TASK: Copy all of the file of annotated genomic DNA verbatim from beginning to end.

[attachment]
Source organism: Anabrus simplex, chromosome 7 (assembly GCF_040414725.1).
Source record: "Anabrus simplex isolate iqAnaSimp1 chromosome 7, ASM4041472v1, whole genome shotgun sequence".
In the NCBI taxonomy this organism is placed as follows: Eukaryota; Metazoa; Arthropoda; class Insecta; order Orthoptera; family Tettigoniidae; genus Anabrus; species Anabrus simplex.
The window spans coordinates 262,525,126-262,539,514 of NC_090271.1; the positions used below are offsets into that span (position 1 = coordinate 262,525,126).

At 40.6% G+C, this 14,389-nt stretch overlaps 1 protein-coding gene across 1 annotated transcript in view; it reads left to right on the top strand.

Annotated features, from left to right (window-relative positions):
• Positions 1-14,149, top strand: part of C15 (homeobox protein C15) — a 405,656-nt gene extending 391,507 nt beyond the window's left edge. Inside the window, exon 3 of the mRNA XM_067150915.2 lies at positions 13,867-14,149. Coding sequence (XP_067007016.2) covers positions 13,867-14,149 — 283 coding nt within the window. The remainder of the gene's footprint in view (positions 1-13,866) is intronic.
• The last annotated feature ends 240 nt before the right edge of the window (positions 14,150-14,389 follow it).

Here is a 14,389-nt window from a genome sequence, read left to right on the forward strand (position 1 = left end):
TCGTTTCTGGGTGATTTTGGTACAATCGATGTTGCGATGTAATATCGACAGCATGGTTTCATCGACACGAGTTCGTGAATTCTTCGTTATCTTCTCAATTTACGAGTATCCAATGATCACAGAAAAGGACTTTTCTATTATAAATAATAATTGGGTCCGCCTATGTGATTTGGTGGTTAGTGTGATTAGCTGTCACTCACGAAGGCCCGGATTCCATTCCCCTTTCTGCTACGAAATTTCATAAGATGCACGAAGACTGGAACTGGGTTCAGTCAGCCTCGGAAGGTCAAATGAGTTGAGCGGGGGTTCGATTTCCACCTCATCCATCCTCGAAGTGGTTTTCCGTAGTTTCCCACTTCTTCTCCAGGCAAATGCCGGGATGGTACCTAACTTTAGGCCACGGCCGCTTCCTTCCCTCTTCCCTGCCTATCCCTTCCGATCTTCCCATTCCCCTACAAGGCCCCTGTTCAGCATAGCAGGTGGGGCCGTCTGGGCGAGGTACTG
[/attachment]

Source organism: Anabrus simplex, chromosome 7 (assembly GCF_040414725.1).
Source record: "Anabrus simplex isolate iqAnaSimp1 chromosome 7, ASM4041472v1, whole genome shotgun sequence".
In the NCBI taxonomy this organism is placed as follows: Eukaryota; Metazoa; Arthropoda; class Insecta; order Orthoptera; family Tettigoniidae; genus Anabrus; species Anabrus simplex.
The window spans coordinates 262,525,126-262,539,514 of NC_090271.1; the positions used below are offsets into that span (position 1 = coordinate 262,525,126).

At 40.6% G+C, this 14,389-nt stretch overlaps 1 protein-coding gene across 1 annotated transcript in view; it reads left to right on the top strand.

Annotated features, from left to right (window-relative positions):
• Positions 1-14,149, top strand: part of C15 (homeobox protein C15) — a 405,656-nt gene extending 391,507 nt beyond the window's left edge. Inside the window, exon 3 of the mRNA XM_067150915.2 lies at positions 13,867-14,149. Coding sequence (XP_067007016.2) covers positions 13,867-14,149 — 283 coding nt within the window. The remainder of the gene's footprint in view (positions 1-13,866) is intronic.
• The last annotated feature ends 240 nt before the right edge of the window (positions 14,150-14,389 follow it).

Here is a 14,389-nt window from a genome sequence, read left to right on the forward strand (position 1 = left end):
TCGTTTCTGGGTGATTTTGGTACAATCGATGTTGCGATGTAATATCGACAGCATGGTTTCATCGACACGAGTTCGTGAATTCTTCGTTATCTTCTCAATTTACGAGTATCCAATGATCACAGAAAAGGACTTTTCTATTATAAATAATAATTGGGTCCGCCTATGTGATTTGGTGGTTAGTGTGATTAGCTGTCACTCACGAAGGCCCGGATTCCATTCCCCTTTCTGCTACGAAATTTCATAAGATGCACGAAGACTGGAACTGGGTTCAGTCAGCCTCGGAAGGTCAAATGAGTTGAGCGGGGGTTCGATTTCCACCTCATCCATCCTCGAAGTGGTTTTCCGTAGTTTCCCACTTCTTCTCCAGGCAAATGCCGGGATGGTACCTAACTTTAGGCCACGGCCGCTTCCTTCCCTCTTCCCTGCCTATCCCTTCCGATCTTCCCATTCCCCTACAAGGCCCCTGTTCAGCATAGCAGGTGGGGCCGTCTGGGCGAGGTACTG